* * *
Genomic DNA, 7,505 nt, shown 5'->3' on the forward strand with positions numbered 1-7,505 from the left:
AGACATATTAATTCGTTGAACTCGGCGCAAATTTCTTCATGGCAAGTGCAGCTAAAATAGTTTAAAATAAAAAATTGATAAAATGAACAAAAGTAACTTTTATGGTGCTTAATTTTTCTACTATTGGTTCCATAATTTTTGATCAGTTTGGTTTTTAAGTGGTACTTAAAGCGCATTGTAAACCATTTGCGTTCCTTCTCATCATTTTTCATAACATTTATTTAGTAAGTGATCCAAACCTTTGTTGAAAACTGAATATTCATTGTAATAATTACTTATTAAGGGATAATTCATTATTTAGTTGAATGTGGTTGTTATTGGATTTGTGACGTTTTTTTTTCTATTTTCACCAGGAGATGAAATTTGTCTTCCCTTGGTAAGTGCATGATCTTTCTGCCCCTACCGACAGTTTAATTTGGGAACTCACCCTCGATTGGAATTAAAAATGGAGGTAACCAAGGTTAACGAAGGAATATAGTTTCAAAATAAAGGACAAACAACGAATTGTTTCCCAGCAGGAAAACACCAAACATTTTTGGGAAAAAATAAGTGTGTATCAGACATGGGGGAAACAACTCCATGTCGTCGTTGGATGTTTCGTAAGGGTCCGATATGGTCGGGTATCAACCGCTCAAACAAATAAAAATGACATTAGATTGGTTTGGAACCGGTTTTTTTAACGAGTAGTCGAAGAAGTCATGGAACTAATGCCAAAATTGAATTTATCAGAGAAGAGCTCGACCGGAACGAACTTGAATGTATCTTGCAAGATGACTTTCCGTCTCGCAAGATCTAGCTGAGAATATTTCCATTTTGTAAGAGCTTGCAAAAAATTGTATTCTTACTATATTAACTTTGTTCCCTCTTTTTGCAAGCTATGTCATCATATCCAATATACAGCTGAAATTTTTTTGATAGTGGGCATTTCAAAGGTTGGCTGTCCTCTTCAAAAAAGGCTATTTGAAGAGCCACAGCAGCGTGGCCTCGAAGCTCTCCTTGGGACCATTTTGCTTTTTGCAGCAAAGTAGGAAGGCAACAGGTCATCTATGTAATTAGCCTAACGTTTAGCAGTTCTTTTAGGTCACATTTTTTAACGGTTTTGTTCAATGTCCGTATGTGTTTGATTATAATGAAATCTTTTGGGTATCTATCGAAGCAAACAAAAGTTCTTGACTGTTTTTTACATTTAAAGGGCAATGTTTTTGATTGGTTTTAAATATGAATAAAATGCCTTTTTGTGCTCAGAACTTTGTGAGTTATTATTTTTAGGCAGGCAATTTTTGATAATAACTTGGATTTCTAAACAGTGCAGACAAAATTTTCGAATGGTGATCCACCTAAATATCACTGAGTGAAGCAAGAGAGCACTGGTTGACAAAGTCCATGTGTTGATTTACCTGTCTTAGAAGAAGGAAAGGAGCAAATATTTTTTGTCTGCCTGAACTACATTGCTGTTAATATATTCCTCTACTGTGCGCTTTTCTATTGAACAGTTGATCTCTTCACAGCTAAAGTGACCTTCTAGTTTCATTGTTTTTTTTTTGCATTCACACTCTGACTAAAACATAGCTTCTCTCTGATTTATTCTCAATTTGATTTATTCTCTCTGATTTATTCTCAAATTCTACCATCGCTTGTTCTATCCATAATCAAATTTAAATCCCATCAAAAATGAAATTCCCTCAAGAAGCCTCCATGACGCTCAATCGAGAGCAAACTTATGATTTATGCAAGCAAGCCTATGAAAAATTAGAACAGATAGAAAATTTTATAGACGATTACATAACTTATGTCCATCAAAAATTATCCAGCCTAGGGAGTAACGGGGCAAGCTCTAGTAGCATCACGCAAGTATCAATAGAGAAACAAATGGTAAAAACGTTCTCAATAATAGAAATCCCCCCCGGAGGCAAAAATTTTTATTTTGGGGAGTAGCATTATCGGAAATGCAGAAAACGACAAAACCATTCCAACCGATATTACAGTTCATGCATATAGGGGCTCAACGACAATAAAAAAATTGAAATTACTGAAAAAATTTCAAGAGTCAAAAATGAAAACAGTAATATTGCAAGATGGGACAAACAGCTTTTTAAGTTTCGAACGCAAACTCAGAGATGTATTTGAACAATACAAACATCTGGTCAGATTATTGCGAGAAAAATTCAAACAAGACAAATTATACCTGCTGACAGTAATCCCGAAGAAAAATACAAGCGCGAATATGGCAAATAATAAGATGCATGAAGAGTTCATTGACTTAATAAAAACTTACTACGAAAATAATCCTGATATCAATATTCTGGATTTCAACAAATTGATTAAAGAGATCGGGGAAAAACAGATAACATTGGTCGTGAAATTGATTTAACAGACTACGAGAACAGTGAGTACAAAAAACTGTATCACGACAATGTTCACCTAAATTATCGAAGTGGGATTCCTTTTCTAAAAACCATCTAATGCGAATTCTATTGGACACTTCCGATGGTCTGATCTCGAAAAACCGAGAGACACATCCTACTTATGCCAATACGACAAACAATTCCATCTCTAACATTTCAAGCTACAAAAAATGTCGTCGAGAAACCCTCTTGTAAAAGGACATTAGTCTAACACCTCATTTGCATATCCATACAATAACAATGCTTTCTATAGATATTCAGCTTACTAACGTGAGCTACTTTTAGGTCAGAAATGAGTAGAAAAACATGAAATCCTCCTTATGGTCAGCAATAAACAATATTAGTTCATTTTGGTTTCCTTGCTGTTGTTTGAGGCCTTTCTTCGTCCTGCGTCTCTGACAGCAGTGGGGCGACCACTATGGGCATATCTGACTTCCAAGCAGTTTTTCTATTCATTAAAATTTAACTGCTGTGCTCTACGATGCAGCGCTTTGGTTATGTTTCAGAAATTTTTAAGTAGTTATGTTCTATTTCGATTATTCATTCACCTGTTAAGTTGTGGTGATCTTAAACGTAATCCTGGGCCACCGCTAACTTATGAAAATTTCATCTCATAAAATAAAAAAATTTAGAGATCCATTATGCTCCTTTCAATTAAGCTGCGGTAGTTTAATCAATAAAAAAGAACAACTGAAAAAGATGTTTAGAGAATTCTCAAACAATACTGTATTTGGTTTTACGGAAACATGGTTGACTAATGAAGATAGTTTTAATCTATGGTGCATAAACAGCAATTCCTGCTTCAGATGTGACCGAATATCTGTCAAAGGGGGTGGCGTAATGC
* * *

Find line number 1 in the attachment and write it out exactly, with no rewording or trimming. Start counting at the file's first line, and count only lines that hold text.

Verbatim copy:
Genomic DNA, 7,505 nt, shown 5'->3' on the forward strand with positions numbered 1-7,505 from the left: